Robot tax will not reward first movers
What prompted the new talk on Robot Tax?
“…whereas now that humankind stands on the threshold of an era when ever more sophisticated robots, bots, androids and other manifestations of artificial intelligence (“AI”) seem poised to unleash a new industrial revolution, which is likely to leave no stratum of society untouched, it is vitally important for the legislature to consider all its implications;”
Mady Delvaux, the Luxembourgish MEP, presented a paper last May that progressed through the European Parliament in January, catching headlines. This quickly found favour with a French Socialist Presidential candidate, Bill Gates supported it and Robert Shiller believes it could help transition the world to the next industrial revolution.
However, no one government can move first without damaging their relative attractiveness as an inward investment location to industry. As in France, we will probably see a policy introduced in a manifesto to appeal to a public that feels left behind leading into an election, however, the economic reality of mobile capital investment by industry will limit any capital investment by industry in the region, reducing jobs and prosperity.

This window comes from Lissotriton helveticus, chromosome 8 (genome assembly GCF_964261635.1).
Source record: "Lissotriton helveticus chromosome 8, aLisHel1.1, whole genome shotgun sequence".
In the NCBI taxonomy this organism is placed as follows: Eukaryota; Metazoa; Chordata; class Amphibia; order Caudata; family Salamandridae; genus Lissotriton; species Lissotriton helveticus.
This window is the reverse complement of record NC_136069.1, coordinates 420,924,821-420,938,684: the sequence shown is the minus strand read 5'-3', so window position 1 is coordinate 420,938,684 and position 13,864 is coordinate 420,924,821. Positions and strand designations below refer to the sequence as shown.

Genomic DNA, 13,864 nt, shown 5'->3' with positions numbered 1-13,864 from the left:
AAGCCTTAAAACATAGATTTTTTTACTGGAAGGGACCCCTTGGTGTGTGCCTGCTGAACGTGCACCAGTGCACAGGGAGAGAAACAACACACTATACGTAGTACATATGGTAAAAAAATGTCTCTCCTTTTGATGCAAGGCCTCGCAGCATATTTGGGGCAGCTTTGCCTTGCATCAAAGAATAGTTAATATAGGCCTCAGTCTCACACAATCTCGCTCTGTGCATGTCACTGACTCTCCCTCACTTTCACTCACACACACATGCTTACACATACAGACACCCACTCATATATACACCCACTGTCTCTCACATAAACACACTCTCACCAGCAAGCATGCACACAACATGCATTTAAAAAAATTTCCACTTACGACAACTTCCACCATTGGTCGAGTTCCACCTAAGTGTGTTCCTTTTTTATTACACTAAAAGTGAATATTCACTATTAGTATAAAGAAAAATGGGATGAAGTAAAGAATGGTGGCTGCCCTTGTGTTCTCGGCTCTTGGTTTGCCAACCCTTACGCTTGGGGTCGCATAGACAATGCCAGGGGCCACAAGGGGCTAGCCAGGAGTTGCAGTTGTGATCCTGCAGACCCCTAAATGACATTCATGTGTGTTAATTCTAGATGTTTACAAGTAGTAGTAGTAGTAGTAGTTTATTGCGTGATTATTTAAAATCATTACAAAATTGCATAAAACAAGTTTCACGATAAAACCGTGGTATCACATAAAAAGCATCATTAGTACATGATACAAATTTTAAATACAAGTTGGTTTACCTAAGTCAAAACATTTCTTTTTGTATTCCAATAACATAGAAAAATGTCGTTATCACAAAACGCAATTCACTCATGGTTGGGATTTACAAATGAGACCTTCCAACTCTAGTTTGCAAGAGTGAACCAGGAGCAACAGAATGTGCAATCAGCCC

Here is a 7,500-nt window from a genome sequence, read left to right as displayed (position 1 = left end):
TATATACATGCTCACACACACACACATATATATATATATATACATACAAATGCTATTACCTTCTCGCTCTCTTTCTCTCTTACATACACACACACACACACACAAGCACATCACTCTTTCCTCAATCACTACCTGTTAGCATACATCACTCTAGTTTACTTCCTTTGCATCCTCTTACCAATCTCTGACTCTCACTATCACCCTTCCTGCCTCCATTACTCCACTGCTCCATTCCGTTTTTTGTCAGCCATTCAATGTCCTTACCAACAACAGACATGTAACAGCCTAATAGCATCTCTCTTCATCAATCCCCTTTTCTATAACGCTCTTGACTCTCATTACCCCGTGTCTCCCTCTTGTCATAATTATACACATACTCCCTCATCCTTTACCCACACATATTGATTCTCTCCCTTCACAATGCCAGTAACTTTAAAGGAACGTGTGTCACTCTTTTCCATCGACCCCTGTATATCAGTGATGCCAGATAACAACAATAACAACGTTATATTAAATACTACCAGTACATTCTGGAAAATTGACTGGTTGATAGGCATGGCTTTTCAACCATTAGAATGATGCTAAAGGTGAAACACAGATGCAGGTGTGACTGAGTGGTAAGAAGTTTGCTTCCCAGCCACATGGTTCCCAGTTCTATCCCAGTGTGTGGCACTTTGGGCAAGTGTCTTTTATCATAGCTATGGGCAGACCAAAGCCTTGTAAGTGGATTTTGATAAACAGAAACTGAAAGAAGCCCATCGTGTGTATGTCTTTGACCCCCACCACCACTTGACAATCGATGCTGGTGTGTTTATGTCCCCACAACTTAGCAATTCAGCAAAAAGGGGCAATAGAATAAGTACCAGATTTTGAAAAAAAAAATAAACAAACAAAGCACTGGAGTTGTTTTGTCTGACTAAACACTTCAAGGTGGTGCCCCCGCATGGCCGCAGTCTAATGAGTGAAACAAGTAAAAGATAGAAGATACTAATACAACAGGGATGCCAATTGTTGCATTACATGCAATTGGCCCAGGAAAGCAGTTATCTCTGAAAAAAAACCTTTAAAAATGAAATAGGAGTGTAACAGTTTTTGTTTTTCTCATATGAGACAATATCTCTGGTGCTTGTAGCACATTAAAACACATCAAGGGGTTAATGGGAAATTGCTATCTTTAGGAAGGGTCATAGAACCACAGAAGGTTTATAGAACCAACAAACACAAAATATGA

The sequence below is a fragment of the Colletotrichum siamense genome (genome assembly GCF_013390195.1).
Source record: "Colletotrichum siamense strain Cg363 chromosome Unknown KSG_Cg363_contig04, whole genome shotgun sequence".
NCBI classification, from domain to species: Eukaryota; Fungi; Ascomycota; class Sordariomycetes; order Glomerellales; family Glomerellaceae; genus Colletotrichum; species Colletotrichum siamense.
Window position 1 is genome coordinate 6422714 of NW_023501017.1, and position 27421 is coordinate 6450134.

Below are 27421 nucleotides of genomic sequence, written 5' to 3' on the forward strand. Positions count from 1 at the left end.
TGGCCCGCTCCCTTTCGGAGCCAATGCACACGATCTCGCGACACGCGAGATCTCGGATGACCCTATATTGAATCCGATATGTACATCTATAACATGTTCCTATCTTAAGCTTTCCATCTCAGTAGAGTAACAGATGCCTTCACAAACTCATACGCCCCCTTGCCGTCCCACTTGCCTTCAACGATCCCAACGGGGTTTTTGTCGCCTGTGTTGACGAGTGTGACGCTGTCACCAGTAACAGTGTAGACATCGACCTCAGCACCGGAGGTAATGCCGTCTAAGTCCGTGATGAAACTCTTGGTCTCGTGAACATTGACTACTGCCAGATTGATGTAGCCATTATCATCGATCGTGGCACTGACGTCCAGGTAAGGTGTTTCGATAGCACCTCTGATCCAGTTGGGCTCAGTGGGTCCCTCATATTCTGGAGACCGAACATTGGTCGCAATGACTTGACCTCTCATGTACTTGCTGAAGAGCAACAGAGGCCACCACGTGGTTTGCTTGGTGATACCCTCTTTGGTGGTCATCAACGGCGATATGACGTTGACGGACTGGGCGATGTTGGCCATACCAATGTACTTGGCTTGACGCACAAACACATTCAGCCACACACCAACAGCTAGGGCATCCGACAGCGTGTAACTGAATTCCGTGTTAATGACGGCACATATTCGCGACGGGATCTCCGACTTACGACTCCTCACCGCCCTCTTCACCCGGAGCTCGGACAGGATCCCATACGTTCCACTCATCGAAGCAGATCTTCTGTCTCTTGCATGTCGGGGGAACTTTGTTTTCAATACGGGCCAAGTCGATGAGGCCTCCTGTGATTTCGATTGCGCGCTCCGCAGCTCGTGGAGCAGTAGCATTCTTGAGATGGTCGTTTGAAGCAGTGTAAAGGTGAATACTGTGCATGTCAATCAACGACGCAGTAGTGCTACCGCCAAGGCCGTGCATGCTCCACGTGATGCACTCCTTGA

Robot Tax/Automation tax, what ever the politicians decide to call it, will require international agreement for a universal approach, implemented in unison so that each government can address social inclusion and navigate their economies and people through the next industrial revolution in data, the internet of things, automation and AI.
To be palatable to industry, the Robot Tax debate must change to be a source of tax revenues directly linked to funding in training, up-skilling and innovation to support all people with economic and social inclusion rather than a way for governments to only fund social welfare.